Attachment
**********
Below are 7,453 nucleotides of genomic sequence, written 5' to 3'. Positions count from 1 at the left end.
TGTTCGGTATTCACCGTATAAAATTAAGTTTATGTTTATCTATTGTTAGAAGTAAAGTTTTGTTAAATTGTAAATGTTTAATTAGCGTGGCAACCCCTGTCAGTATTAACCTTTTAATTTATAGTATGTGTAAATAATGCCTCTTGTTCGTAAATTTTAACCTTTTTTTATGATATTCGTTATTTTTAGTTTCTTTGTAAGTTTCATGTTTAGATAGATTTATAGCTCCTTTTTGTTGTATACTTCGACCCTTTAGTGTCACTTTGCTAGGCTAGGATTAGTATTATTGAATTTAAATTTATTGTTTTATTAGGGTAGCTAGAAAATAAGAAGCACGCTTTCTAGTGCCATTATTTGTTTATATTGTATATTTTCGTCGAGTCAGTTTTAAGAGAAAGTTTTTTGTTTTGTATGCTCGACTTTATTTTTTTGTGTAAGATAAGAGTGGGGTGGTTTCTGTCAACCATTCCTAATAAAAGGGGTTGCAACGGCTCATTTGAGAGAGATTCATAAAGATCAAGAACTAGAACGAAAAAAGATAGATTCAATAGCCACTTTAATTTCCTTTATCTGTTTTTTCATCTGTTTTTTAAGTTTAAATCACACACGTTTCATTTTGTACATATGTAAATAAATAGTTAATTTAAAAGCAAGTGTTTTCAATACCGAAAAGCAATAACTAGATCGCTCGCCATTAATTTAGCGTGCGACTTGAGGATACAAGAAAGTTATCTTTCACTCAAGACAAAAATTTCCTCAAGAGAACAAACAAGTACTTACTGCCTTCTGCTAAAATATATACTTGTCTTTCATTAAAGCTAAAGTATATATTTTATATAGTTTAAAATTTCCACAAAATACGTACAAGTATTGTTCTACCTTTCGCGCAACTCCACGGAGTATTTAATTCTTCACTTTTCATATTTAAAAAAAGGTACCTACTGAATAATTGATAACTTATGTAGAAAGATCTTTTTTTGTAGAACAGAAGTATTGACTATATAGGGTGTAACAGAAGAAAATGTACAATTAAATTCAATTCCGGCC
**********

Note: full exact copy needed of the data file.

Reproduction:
Below are 7,453 nucleotides of genomic sequence, written 5' to 3'. Positions count from 1 at the left end.
TGTTCGGTATTCACCGTATAAAATTAAGTTTATGTTTATCTATTGTTAGAAGTAAAGTTTTGTTAAATTGTAAATGTTTAATTAGCGTGGCAACCCCTGTCAGTATTAACCTTTTAATTTATAGTATGTGTAAATAATGCCTCTTGTTCGTAAATTTTAACCTTTTTTTATGATATTCGTTATTTTTAGTTTCTTTGTAAGTTTCATGTTTAGATAGATTTATAGCTCCTTTTTGTTGTATACTTCGACCCTTTAGTGTCACTTTGCTAGGCTAGGATTAGTATTATTGAATTTAAATTTATTGTTTTATTAGGGTAGCTAGAAAATAAGAAGCACGCTTTCTAGTGCCATTATTTGTTTATATTGTATATTTTCGTCGAGTCAGTTTTAAGAGAAAGTTTTTTGTTTTGTATGCTCGACTTTATTTTTTTGTGTAAGATAAGAGTGGGGTGGTTTCTGTCAACCATTCCTAATAAAAGGGGTTGCAACGGCTCATTTGAGAGAGATTCATAAAGATCAAGAACTAGAACGAAAAAAGATAGATTCAATAGCCACTTTAATTTCCTTTATCTGTTTTTTCATCTGTTTTTTAAGTTTAAATCACACACGTTTCATTTTGTACATATGTAAATAAATAGTTAATTTAAAAGCAAGTGTTTTCAATACCGAAAAGCAATAACTAGATCGCTCGCCATTAATTTAGCGTGCGACTTGAGGATACAAGAAAGTTATCTTTCACTCAAGACAAAAATTTCCTCAAGAGAACAAACAAGTACTTACTGCCTTCTGCTAAAATATATACTTGTCTTTCATTAAAGCTAAAGTATATATTTTATATAGTTTAAAATTTCCACAAAATACGTACAAGTATTGTTCTACCTTTCGCGCAACTCCACGGAGTATTTAATTCTTCACTTTTCATATTTAAAAAAAGGTACCTACTGAATAATTGATAACTTATGTAGAAAGATCTTTTTTTGTAGAACAGAAGTATTGACTATATAGGGTGTAACAGAAGAAAATGTACAATTAAATTCAATTCCGGCC